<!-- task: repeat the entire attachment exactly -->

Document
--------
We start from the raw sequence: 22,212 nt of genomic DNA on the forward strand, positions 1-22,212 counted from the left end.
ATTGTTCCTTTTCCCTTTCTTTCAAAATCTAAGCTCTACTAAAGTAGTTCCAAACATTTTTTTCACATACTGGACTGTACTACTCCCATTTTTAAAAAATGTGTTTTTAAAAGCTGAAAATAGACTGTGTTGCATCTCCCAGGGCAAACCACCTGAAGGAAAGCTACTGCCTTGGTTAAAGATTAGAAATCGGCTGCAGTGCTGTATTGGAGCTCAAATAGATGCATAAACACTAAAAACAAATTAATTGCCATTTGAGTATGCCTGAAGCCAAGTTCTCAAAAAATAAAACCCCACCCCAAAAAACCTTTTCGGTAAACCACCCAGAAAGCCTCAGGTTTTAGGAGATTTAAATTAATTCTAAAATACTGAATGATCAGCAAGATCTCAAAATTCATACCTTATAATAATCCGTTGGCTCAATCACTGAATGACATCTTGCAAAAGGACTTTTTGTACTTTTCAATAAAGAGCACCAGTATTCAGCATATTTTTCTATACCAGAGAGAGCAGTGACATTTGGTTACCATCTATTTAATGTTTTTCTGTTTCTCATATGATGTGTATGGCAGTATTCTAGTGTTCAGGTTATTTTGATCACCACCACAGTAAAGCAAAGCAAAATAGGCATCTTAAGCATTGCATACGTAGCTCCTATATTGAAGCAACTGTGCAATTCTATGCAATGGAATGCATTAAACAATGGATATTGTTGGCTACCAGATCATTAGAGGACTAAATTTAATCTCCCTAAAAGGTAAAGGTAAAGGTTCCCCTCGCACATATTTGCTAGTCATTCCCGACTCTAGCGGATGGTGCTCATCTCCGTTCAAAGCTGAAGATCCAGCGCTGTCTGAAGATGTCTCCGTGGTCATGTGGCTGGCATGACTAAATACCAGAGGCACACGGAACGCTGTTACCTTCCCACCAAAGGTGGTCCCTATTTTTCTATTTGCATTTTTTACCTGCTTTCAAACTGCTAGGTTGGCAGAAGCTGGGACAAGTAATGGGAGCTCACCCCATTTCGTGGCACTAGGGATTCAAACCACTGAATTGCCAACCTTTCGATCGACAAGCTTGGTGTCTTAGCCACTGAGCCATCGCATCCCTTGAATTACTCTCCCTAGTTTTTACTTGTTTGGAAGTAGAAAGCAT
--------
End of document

We start from the raw sequence: 22,212 nt of genomic DNA on the forward strand, positions 1-22,212 counted from the left end.
ATTGTTCCTTTTCCCTTTCTTTCAAAATCTAAGCTCTACTAAAGTAGTTCCAAACATTTTTTTCACATACTGGACTGTACTACTCCCATTTTTAAAAAATGTGTTTTTAAAAGCTGAAAATAGACTGTGTTGCATCTCCCAGGGCAAACCACCTGAAGGAAAGCTACTGCCTTGGTTAAAGATTAGAAATCGGCTGCAGTGCTGTATTGGAGCTCAAATAGATGCATAAACACTAAAAACAAATTAATTGCCATTTGAGTATGCCTGAAGCCAAGTTCTCAAAAAATAAAACCCCACCCCAAAAAACCTTTTCGGTAAACCACCCAGAAAGCCTCAGGTTTTAGGAGATTTAAATTAATTCTAAAATACTGAATGATCAGCAAGATCTCAAAATTCATACCTTATAATAATCCGTTGGCTCAATCACTGAATGACATCTTGCAAAAGGACTTTTTGTACTTTTCAATAAAGAGCACCAGTATTCAGCATATTTTTCTATACCAGAGAGAGCAGTGACATTTGGTTACCATCTATTTAATGTTTTTCTGTTTCTCATATGATGTGTATGGCAGTATTCTAGTGTTCAGGTTATTTTGATCACCACCACAGTAAAGCAAAGCAAAATAGGCATCTTAAGCATTGCATACGTAGCTCCTATATTGAAGCAACTGTGCAATTCTATGCAATGGAATGCATTAAACAATGGATATTGTTGGCTACCAGATCATTAGAGGACTAAATTTAATCTCCCTAAAAGGTAAAGGTAAAGGTTCCCCTCGCACATATTTGCTAGTCATTCCCGACTCTAGCGGATGGTGCTCATCTCCGTTCAAAGCTGAAGATCCAGCGCTGTCTGAAGATGTCTCCGTGGTCATGTGGCTGGCATGACTAAATACCAGAGGCACACGGAACGCTGTTACCTTCCCACCAAAGGTGGTCCCTATTTTTCTATTTGCATTTTTTACCTGCTTTCAAACTGCTAGGTTGGCAGAAGCTGGGACAAGTAATGGGAGCTCACCCCATTTCGTGGCACTAGGGATTCAAACCACTGAATTGCCAACCTTTCGATCGACAAGCTTGGTGTCTTAGCCACTGAGCCATCGCATCCCTTGAATTACTCTCCCTAGTTTTTACTTGTTTGGAAGTAGAAAGCAT